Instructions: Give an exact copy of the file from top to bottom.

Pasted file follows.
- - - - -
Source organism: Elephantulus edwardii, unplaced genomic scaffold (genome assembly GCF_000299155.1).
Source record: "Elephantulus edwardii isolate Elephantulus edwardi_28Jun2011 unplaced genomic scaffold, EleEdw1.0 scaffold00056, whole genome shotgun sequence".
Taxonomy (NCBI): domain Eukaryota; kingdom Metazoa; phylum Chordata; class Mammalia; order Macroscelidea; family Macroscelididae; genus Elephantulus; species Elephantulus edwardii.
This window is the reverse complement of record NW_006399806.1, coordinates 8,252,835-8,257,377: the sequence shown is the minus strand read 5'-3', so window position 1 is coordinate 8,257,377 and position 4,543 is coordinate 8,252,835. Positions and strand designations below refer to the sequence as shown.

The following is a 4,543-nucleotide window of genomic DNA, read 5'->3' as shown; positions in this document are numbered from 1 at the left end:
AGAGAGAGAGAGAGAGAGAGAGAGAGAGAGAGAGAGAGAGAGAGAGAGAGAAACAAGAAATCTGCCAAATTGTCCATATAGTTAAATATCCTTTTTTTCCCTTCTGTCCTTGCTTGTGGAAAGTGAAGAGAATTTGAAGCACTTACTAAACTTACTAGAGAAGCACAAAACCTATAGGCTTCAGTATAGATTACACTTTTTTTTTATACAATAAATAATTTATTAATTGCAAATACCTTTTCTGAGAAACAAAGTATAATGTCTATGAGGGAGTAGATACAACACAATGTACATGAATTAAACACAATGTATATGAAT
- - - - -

Source organism: Elephantulus edwardii, unplaced genomic scaffold (genome assembly GCF_000299155.1).
Source record: "Elephantulus edwardii isolate Elephantulus edwardi_28Jun2011 unplaced genomic scaffold, EleEdw1.0 scaffold00056, whole genome shotgun sequence".
Taxonomy (NCBI): domain Eukaryota; kingdom Metazoa; phylum Chordata; class Mammalia; order Macroscelidea; family Macroscelididae; genus Elephantulus; species Elephantulus edwardii.
This window is the reverse complement of record NW_006399806.1, coordinates 8,252,835-8,257,377: the sequence shown is the minus strand read 5'-3', so window position 1 is coordinate 8,257,377 and position 4,543 is coordinate 8,252,835. Positions and strand designations below refer to the sequence as shown.

The following is a 4,543-nucleotide window of genomic DNA, read 5'->3' as shown; positions in this document are numbered from 1 at the left end:
AGAGAGAGAGAGAGAGAGAGAGAGAGAGAGAGAGAGAGAGAGAGAGAGAGAAACAAGAAATCTGCCAAATTGTCCATATAGTTAAATATCCTTTTTTTCCCTTCTGTCCTTGCTTGTGGAAAGTGAAGAGAATTTGAAGCACTTACTAAACTTACTAGAGAAGCACAAAACCTATAGGCTTCAGTATAGATTACACTTTTTTTTTATACAATAAATAATTTATTAATTGCAAATACCTTTTCTGAGAAACAAAGTATAATGTCTATGAGGGAGTAGATACAACACAATGTACATGAATTAAACACAATGTATATGAAT